“A girl wrote to us to talk about her husband’s mental health issues and suicide attempt because she just wanted to tell people about it,” says Helen. “He’s retired now and they’re in a great place, but she was only young when it happened and she’s still only in her 20s.”

Helen and Maggie made sure that the partner in that case was put in contact with key bodies such as the PFA, Sporting Chance and the Samaritans. And there are many similar stories, including tales of addiction, gambling and how to spot the signs of depression. Not all the content is so urgent – there’s also advice about making connections or starting a new life in the MLS.

“These are very honest, open conversations,” says Helen. “They are very relatable and people can say whatever they want because they’re not getting judged.”


During the pandemic, the network has grown rapidly – they launched a podcast and the PFA have used LifeStyled Club to get across key messages about the help offered by the union.

“The PFA asked us to speak about the benevolent fund, about education and to raise issues such as if your club isn’t paying you. They’re getting the message straight to people who want to know, and it works both ways,” says Helen.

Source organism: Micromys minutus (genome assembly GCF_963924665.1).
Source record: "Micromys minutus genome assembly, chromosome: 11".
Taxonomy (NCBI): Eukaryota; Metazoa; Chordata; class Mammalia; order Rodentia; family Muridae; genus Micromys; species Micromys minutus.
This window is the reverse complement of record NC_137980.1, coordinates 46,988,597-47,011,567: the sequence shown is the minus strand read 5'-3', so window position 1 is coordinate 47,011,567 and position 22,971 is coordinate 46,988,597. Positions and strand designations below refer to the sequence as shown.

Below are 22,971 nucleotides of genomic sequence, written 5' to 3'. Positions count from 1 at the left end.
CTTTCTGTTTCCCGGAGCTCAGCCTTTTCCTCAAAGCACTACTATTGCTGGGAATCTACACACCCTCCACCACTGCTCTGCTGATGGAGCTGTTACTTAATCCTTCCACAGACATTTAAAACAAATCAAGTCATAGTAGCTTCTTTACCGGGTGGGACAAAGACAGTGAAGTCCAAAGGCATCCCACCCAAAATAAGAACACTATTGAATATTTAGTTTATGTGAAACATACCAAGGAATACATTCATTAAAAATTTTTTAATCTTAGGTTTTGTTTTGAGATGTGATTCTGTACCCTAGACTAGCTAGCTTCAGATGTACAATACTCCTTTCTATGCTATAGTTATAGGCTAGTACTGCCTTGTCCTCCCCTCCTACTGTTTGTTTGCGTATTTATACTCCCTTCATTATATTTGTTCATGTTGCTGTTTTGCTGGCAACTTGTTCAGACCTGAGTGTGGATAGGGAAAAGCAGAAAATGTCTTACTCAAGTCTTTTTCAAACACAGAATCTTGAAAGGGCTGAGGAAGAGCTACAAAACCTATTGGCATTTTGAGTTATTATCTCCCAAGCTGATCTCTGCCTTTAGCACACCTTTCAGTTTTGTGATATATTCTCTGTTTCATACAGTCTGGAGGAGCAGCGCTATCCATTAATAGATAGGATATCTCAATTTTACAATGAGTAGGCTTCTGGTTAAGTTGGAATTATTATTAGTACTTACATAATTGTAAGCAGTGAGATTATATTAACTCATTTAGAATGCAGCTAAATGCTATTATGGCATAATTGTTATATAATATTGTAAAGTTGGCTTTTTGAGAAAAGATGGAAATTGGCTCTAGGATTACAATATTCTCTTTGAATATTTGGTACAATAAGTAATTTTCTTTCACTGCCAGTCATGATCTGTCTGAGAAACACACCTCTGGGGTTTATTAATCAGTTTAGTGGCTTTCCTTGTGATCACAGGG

“The PFA and clubs have been offering a good level of support, but no one has really considered the wives and the partners. We’re always seen as something to mock a little bit of who is just ‘there’. But women in football have huge power and can help to solve a lot of issues a player faces.”

PFA Chief Executive Maheta Molango said of the partnership: “The PFA is a player-centric organisation, and we want to listen to and hear from the people closest to the players.

“Many of the challenges in professional football, such as short-term contracts, career-ending injuries, retirement and mental health pressures, don’t just affect those on the pitch. These factors also impact families and loved ones.

“Helen and Maggie have created a unique support network. The partnership with Lifestyled represents a new platform to offer proactive support to our members and their families, helping players make the most of the opportunities available from the PFA.“

My football story